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The high cost of developing new equipment and the changing political climate between countries where lengthy procurement projects need a network of stakeholders to agree on a strategy, are all causing military organizations to increasingly look to extend the lifecycle of their aircraft. But life extension programs come with their own unique challenges when trying to keep projects on schedule, within budget and compliant with safety requirements. Here I pick out four common maintenance and support challenges military organizations face when executing a lifecycle extension program:

Tracking data – new and old

Airframe and avionics upgrades and fatigue life must be considered when assessing aircraft lifecycle extensions. Aircraft accrue a significant number of flying hours over years of use, and with the prospect adding even more, thorough fatigue life analysis is crucial.

Upgrade reviews are often the first step when analyzing extensions. They are complex and require the introduction of new measurements and components. This challenge must be met with effective data analysis and planning tools to ensure the safety and efficiency of upgrade projects, therefore proficient data collection and analytics are essential requirements of supporting software.

Fortunately, the capabilities of new software tools outstrip legacy platforms and they can now give operators the ability to track, assess and action the new information which stems from airframe modifications and fatigue life. In addition, it is important to remember that modern capabilities of instrumentation, simulation and computer monitoring have often been developed years after these aircraft have entered service and have an important role to play in extension projects.

An integrated approach is essential to trace, track and ensure quality of parts

Spare parts availability is key to keep lifecycle extension projects safe and on schedule. If the right parts aren’t available or in the correct place at the right time, it inevitably causes lengthy program delays.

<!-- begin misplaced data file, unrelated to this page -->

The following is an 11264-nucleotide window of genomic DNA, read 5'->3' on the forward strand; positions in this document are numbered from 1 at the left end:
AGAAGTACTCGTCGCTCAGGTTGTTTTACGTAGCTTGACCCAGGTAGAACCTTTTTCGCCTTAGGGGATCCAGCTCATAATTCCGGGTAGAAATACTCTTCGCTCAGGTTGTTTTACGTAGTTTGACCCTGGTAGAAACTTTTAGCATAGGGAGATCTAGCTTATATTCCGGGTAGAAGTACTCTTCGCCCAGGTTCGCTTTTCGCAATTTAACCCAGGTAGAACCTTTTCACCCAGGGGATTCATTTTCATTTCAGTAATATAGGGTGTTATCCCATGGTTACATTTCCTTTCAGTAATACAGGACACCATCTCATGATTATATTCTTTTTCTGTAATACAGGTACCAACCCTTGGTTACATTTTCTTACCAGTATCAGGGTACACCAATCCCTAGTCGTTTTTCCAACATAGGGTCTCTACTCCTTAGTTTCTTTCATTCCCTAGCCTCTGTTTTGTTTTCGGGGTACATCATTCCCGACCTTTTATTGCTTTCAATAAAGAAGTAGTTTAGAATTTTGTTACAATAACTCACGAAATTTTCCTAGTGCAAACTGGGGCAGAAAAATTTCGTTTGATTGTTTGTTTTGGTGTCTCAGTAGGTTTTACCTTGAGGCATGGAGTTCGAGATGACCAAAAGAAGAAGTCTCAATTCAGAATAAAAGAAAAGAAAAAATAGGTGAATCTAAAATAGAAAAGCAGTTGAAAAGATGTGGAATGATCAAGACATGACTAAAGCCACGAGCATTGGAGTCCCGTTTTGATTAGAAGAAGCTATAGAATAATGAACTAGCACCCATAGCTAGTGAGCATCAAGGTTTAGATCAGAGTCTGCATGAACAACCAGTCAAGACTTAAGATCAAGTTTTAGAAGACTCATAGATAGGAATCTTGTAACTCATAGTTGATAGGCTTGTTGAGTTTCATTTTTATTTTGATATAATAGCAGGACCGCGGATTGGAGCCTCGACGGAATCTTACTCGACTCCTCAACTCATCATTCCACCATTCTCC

Upgrades on older aircraft can be particularly challenging often because spare parts are no longer widely manufactured and are therefore very difficult to procure. This creates a need for creative sourcing and internal repair capabilities which can take up valuable time. The Quality Metal Additive Manufacturing (Quality MADE) program is spearheading cost-effective, on-demand production of 3D printed metal parts for use in MRO, but this triggers new questions regarding quality and safety.

Being aware of any lack of spare parts, knowing lead times and whether parts are safe to use is critical in gaining control and visibility of the supply chain for these programs. Access to reliability history to inform unscheduled demands is key, as is knowing the impact of delays.

For a lifecycle extension program to work, it must depend on an integrated approach, with a system that caters for the complexity of a supply chain to tie part demands into one place.

Risk of a skills gap highlights need to retain tribal knowledge

Military software systems do not typically support the retention of tribal knowledge, and as maintenance engineers retire, key maintenance processes are being lost. The development of solutions such as augmented reality have eased the burden—for example the IFS Applications on Microsoft HoloLens assists the real-time one-to-many knowledge transfers from experienced technicians to new recruits. Looking further ahead, supporting software must be created to hold tribal knowledge and ensure component history can be tracked. This generates a bank of maintenance knowledge and expertise that the next generation of engineers can use.

The need to execute a program while maintaining force capability

An upgrade on a fleet can take years, so planning is essential to ensure aircraft must be available for exercises and missions. Organizations must balance aircraft availability with overhaul demand and trips to the maintenance depot. If there is an increased demand for maintenance, it becomes more vital to ensure work is planned, scheduled and optimized.

In one organization IFS now works with, knowledge of when an aircraft would be returned to operational status was previously fed back to a Commander in the form of percentage of completion and a date estimate. This was based on talking to mechanics and tribal knowledge of individual aircraft. Since implementing IFS applications, the organization now standardizes documentation and digitizes maintenance work orders to measure the status of parts and task completion. This enables the Commander to accurately predict when aircraft will be available, and this level of visibility saves time, money and resources when tracking the performance of large-scale project upgrades.

A second wind for key assets
Fleet life extensions remain a key factor for military asset management, but the process must be well monitored and executed. I have highlighted here the key pain points to be tackled. Those who take ownership of programs with the correct approach to every project, supported by effective processes and software, will enhance efficiency, safety and force readiness—and give their military aircraft a new lease of life.

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